Logging in known Koala and Yellow-bellied Glider habitat in Buckra Bendinni State Forest has put shire conservationists at loggerheads with Forestry Corp NSW.
President of the Nambucca Valley Conservation Association (NVCA) Paula Flack, said the two compartments had been identified as ‘koala use’ compartments with over 100 historical and current koala records as well as a number for the rare Yellow-bellied Glider.
“Despite this, Forestry Corp intend to undertake industrial scale logging, which will see hundreds of their feed trees removed. This disgraceful continuation of ‘business as usual’ highlights the State Government’s two faced approached to addressing the alarming decline in koala numbers in NSW,” Ms Flack said.
“On the one hand State Government has acknowledged that koala numbers are crashing, with their own Chief Scientist stating koalas have declined in NSW by over 30 per cent since 1990. They are responding by preparing a state-wide koala plan and amending koala state planning laws.
“While on the other hand, State government proposes to weaken the already inadequate logging rules ‘protecting’ koala habitat during logging operations in public state forests and has introduced new land clearing laws which will seriously impact koalas.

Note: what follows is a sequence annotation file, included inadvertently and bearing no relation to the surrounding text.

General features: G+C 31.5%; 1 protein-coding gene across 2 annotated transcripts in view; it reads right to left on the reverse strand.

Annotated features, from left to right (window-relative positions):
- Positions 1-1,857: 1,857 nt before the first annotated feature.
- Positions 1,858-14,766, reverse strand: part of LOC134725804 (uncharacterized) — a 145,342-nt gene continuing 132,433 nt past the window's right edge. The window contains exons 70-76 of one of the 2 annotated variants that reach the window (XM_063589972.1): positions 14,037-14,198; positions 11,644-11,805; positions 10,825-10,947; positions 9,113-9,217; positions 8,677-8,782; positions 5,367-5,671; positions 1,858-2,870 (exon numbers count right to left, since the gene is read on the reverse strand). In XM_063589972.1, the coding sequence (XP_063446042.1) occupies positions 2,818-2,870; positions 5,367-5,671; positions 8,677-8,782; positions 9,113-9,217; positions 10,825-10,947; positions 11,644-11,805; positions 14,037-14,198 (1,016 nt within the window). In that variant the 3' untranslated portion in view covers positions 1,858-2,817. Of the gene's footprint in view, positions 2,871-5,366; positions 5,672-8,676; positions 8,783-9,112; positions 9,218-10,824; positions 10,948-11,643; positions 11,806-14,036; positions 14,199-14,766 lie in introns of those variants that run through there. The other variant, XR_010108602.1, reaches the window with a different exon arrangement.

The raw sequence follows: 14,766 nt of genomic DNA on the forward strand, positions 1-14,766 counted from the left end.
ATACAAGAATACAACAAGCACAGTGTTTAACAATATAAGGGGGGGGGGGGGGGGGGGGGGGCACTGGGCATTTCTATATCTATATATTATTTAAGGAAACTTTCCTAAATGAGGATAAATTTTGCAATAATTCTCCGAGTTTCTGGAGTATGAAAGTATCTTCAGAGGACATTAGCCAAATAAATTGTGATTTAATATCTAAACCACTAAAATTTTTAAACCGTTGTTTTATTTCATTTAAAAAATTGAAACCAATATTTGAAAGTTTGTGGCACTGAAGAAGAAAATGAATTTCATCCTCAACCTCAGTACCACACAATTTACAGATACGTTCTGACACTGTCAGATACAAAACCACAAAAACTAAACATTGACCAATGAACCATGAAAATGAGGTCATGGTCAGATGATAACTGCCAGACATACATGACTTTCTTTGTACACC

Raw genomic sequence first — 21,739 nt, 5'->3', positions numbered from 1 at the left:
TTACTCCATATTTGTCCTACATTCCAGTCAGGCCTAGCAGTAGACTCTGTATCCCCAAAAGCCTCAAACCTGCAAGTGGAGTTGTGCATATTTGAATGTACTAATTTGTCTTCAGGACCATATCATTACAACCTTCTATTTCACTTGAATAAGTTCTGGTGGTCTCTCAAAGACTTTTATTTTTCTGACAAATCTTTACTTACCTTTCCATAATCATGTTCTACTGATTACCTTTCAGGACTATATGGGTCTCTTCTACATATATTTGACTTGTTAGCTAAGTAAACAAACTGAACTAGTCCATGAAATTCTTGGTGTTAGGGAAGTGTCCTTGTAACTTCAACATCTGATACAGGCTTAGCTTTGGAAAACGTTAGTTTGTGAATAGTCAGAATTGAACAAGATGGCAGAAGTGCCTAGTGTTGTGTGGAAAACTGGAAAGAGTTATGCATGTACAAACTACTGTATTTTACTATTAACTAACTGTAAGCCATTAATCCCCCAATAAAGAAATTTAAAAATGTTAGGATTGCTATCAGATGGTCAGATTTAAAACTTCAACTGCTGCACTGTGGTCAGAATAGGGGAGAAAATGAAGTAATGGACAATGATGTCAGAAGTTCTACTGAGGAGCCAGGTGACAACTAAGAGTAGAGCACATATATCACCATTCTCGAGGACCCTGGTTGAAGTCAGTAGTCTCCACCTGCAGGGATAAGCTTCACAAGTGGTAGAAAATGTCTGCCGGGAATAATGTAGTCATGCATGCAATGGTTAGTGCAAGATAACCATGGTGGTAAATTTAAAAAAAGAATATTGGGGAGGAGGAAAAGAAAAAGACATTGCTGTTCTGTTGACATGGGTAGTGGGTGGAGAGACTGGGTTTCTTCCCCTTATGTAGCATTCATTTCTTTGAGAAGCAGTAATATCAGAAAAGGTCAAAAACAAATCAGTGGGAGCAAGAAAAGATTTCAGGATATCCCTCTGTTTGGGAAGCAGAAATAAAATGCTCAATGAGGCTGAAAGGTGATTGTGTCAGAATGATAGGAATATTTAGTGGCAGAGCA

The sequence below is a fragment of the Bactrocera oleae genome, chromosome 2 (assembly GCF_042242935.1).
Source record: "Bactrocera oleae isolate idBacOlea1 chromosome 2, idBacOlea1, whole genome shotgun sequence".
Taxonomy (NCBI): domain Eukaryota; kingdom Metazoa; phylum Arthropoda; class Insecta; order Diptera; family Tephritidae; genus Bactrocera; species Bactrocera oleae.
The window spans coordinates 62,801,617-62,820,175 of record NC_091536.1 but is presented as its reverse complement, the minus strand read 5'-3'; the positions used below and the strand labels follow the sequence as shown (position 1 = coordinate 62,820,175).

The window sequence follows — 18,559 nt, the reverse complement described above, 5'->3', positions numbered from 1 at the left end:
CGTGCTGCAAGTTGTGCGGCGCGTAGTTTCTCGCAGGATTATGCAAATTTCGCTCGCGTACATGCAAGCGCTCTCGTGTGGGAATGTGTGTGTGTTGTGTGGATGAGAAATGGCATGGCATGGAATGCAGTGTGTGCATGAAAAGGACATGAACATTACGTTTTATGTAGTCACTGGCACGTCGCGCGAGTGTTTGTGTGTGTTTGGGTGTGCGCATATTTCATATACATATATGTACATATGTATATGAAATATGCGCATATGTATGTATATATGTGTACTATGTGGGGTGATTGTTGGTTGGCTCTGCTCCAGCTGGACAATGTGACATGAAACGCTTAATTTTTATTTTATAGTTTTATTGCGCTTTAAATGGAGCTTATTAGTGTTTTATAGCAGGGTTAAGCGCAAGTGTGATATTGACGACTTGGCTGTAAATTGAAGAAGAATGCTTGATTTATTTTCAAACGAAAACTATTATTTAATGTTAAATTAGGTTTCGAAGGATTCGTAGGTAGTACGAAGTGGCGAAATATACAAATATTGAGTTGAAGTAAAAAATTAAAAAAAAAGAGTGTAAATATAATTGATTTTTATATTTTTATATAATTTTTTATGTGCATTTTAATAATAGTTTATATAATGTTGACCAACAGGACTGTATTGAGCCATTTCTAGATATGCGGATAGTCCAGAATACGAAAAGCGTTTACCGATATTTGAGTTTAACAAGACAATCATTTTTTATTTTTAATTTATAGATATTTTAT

“It is public hoodwinking of the highest order.”
A spokeswoman for Forestry Corp said single tree selection would be used in the compartments.
“This is a routine method where selected individual trees are harvested for timber and a large portion of the harvest area is left standing as wildlife habitat and for future timber production in addition to the 70 per cent of the area that will not be touched,” she said.
“This process is completely transparent – we publish all our plans on our website, we are audited by the Environment Protection Authority and are independently certified to the internationally-recognised Australian Standard for Sustainable Forest Management.
“The areas of State forest available for harvesting make up four per cent of the 23 million hectares of forested land in NSW.”
Ms Flack said NSW land clearing laws were so weak that public native forests were “the one place where there was an opportunity to do the right thing”.